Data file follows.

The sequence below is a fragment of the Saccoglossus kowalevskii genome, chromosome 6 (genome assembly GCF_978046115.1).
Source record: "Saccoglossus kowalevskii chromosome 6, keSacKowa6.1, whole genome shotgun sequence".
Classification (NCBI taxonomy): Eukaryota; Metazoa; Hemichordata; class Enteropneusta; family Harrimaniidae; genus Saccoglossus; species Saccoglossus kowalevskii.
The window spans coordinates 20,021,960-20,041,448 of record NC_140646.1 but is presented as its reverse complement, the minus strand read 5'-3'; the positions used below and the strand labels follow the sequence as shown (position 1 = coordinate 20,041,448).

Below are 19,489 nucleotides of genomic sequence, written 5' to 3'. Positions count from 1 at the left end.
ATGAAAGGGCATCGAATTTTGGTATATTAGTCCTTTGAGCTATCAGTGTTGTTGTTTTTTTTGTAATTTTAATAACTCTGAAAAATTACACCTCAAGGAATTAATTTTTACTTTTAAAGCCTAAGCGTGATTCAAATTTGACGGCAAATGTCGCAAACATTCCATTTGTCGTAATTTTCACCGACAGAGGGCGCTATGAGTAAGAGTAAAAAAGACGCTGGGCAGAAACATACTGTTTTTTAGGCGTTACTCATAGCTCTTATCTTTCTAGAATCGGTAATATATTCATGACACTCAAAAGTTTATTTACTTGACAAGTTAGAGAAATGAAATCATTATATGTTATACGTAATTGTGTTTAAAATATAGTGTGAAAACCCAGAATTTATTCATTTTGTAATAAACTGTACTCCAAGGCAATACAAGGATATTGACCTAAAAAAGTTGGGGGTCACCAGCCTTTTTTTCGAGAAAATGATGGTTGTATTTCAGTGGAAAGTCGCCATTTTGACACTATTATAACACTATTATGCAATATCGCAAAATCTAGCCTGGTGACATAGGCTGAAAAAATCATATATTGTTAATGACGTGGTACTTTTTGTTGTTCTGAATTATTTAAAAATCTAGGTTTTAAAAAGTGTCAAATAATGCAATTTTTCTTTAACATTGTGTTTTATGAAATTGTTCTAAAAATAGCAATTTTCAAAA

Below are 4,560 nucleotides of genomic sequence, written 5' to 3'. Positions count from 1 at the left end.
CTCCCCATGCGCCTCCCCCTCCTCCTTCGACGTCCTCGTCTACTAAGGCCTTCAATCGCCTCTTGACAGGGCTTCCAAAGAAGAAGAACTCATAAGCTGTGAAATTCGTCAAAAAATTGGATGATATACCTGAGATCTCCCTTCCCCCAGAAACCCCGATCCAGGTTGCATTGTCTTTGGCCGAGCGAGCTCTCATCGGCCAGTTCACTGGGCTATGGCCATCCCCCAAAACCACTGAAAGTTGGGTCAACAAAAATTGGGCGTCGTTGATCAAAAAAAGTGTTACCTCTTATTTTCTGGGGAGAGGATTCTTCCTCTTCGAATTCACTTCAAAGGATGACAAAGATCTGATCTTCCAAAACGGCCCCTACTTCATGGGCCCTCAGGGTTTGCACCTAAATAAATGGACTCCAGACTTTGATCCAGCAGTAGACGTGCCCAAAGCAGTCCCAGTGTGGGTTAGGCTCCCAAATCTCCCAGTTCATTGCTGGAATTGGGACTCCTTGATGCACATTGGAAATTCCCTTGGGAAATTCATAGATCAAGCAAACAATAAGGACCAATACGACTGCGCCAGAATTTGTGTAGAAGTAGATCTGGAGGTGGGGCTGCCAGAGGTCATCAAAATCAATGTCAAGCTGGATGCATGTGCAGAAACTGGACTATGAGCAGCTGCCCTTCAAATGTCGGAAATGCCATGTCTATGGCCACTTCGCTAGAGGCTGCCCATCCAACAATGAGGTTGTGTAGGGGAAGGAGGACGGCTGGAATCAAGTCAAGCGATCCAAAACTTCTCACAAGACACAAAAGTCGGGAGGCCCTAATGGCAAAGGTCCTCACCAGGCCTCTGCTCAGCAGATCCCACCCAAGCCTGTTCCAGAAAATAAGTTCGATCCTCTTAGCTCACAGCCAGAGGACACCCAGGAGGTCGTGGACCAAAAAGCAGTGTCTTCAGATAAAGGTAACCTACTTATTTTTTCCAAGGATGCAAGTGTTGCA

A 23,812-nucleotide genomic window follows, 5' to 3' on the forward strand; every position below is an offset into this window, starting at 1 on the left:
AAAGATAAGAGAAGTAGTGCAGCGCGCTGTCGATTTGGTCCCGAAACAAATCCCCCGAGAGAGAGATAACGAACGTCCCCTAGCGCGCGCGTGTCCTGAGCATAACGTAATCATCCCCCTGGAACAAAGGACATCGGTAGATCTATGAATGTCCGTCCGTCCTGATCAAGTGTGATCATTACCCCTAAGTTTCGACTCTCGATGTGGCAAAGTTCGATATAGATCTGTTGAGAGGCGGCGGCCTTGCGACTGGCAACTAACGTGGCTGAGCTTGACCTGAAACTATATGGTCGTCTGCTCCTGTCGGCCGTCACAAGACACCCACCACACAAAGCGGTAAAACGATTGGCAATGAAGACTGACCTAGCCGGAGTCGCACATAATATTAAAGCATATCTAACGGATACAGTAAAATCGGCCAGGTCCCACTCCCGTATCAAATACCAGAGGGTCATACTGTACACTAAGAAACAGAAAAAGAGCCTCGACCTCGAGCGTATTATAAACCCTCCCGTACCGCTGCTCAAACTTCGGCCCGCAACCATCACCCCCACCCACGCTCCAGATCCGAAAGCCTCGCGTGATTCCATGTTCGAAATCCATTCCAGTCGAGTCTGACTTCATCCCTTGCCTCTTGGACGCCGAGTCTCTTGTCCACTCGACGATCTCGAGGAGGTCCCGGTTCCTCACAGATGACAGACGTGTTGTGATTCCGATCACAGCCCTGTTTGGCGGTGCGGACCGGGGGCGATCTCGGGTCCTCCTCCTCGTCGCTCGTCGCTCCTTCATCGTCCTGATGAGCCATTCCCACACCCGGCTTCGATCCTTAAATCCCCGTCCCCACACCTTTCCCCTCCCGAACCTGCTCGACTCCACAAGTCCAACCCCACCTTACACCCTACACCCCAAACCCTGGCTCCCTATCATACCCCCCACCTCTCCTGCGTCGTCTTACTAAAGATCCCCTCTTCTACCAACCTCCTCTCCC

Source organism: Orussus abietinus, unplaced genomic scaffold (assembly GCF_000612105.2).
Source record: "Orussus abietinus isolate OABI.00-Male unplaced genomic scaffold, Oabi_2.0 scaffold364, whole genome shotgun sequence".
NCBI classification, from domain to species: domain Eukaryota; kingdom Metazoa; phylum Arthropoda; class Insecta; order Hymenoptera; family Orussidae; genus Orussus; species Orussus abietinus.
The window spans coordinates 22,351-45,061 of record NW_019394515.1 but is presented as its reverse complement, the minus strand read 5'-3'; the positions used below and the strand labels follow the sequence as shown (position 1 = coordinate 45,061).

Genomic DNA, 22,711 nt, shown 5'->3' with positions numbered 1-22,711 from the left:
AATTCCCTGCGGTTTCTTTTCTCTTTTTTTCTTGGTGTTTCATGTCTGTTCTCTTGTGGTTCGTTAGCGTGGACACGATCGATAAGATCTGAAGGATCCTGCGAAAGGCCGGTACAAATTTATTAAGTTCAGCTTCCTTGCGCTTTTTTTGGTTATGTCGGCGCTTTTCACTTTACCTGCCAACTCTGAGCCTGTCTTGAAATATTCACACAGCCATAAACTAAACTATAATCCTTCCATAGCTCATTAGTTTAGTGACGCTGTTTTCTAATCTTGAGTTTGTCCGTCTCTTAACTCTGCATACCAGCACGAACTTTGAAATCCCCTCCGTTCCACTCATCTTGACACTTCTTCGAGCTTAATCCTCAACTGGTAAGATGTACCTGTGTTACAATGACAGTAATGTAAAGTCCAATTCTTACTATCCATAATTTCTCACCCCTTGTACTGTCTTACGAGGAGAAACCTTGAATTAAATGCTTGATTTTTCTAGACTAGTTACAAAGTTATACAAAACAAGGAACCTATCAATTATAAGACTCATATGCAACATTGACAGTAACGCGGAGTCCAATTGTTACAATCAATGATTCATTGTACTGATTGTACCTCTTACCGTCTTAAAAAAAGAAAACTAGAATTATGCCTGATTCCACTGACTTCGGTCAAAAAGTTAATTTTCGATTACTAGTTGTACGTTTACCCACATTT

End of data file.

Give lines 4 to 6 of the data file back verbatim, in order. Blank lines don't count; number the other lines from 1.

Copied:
The window spans coordinates 20,021,960-20,041,448 of record NC_140646.1 but is presented as its reverse complement, the minus strand read 5'-3'; the positions used below and the strand labels follow the sequence as shown (position 1 = coordinate 20,041,448).

Below are 19,489 nucleotides of genomic sequence, written 5' to 3'. Positions count from 1 at the left end.
ATGAAAGGGCATCGAATTTTGGTATATTAGTCCTTTGAGCTATCAGTGTTGTTGTTTTTTTTGTAATTTTAATAACTCTGAAAAATTACACCTCAAGGAATTAATTTTTACTTTTAAAGCCTAAGCGTGATTCAAATTTGACGGCAAATGTCGCAAACATTCCATTTGTCGTAATTTTCACCGACAGAGGGCGCTATGAGTAAGAGTAAAAAAGACGCTGGGCAGAAACATACTGTTTTTTAGGCGTTACTCATAGCTCTTATCTTTCTAGAATCGGTAATATATTCATGACACTCAAAAGTTTATTTACTTGACAAGTTAGAGAAATGAAATCATTATATGTTATACGTAATTGTGTTTAAAATATAGTGTGAAAACCCAGAATTTATTCATTTTGTAATAAACTGTACTCCAAGGCAATACAAGGATATTGACCTAAAAAAGTTGGGGGTCACCAGCCTTTTTTTCGAGAAAATGATGGTTGTATTTCAGTGGAAAGTCGCCATTTTGACACTATTATAACACTATTATGCAATATCGCAAAATCTAGCCTGGTGACATAGGCTGAAAAAATCATATATTGTTAATGACGTGGTACTTTTTGTTGTTCTGAATTATTTAAAAATCTAGGTTTTAAAAAGTGTCAAATAATGCAATTTTTCTTTAACATTGTGTTTTATGAAATTGTTCTAAAAATAGCAATTTTCAAAA